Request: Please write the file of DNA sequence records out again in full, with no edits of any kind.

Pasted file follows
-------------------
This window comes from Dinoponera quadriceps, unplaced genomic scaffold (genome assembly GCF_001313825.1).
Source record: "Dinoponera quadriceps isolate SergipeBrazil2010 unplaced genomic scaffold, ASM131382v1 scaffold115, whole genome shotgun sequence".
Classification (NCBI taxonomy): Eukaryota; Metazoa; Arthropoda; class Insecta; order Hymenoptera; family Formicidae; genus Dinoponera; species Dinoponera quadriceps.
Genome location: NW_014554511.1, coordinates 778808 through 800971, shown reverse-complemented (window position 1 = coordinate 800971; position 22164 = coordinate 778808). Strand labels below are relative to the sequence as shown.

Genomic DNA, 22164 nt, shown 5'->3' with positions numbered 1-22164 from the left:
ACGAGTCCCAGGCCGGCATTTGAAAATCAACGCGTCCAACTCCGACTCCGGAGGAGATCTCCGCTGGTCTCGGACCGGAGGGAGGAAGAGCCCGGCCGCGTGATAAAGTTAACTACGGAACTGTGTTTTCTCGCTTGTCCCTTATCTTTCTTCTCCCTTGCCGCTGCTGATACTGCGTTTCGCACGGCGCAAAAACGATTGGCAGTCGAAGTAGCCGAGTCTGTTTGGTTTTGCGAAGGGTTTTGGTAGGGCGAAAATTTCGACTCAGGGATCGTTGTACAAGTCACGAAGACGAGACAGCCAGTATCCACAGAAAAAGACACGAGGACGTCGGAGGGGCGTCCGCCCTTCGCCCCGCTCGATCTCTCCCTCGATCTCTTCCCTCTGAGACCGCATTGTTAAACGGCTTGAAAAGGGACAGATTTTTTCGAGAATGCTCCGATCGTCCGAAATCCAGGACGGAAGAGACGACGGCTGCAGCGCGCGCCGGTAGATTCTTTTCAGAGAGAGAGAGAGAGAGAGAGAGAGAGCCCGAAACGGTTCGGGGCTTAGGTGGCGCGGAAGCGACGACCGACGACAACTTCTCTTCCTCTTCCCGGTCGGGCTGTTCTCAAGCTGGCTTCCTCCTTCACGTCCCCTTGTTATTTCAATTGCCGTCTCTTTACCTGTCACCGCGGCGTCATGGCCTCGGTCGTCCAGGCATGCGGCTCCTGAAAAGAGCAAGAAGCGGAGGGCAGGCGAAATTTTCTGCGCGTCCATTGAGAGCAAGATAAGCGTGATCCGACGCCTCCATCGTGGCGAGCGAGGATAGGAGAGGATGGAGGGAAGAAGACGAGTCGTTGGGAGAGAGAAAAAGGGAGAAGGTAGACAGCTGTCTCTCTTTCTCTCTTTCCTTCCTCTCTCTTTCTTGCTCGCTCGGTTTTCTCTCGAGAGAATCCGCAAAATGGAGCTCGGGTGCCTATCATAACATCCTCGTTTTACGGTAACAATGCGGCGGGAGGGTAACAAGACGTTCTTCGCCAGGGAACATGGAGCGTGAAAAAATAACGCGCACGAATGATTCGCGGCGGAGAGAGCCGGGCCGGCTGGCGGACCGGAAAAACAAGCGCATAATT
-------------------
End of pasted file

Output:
This window comes from Dinoponera quadriceps, unplaced genomic scaffold (genome assembly GCF_001313825.1).
Source record: "Dinoponera quadriceps isolate SergipeBrazil2010 unplaced genomic scaffold, ASM131382v1 scaffold115, whole genome shotgun sequence".
Classification (NCBI taxonomy): Eukaryota; Metazoa; Arthropoda; class Insecta; order Hymenoptera; family Formicidae; genus Dinoponera; species Dinoponera quadriceps.
Genome location: NW_014554511.1, coordinates 778808 through 800971, shown reverse-complemented (window position 1 = coordinate 800971; position 22164 = coordinate 778808). Strand labels below are relative to the sequence as shown.

Genomic DNA, 22164 nt, shown 5'->3' with positions numbered 1-22164 from the left:
ACGAGTCCCAGGCCGGCATTTGAAAATCAACGCGTCCAACTCCGACTCCGGAGGAGATCTCCGCTGGTCTCGGACCGGAGGGAGGAAGAGCCCGGCCGCGTGATAAAGTTAACTACGGAACTGTGTTTTCTCGCTTGTCCCTTATCTTTCTTCTCCCTTGCCGCTGCTGATACTGCGTTTCGCACGGCGCAAAAACGATTGGCAGTCGAAGTAGCCGAGTCTGTTTGGTTTTGCGAAGGGTTTTGGTAGGGCGAAAATTTCGACTCAGGGATCGTTGTACAAGTCACGAAGACGAGACAGCCAGTATCCACAGAAAAAGACACGAGGACGTCGGAGGGGCGTCCGCCCTTCGCCCCGCTCGATCTCTCCCTCGATCTCTTCCCTCTGAGACCGCATTGTTAAACGGCTTGAAAAGGGACAGATTTTTTCGAGAATGCTCCGATCGTCCGAAATCCAGGACGGAAGAGACGACGGCTGCAGCGCGCGCCGGTAGATTCTTTTCAGAGAGAGAGAGAGAGAGAGAGAGAGAGCCCGAAACGGTTCGGGGCTTAGGTGGCGCGGAAGCGACGACCGACGACAACTTCTCTTCCTCTTCCCGGTCGGGCTGTTCTCAAGCTGGCTTCCTCCTTCACGTCCCCTTGTTATTTCAATTGCCGTCTCTTTACCTGTCACCGCGGCGTCATGGCCTCGGTCGTCCAGGCATGCGGCTCCTGAAAAGAGCAAGAAGCGGAGGGCAGGCGAAATTTTCTGCGCGTCCATTGAGAGCAAGATAAGCGTGATCCGACGCCTCCATCGTGGCGAGCGAGGATAGGAGAGGATGGAGGGAAGAAGACGAGTCGTTGGGAGAGAGAAAAAGGGAGAAGGTAGACAGCTGTCTCTCTTTCTCTCTTTCCTTCCTCTCTCTTTCTTGCTCGCTCGGTTTTCTCTCGAGAGAATCCGCAAAATGGAGCTCGGGTGCCTATCATAACATCCTCGTTTTACGGTAACAATGCGGCGGGAGGGTAACAAGACGTTCTTCGCCAGGGAACATGGAGCGTGAAAAAATAACGCGCACGAATGATTCGCGGCGGAGAGAGCCGGGCCGGCTGGCGGACCGGAAAAACAAGCGCATAATT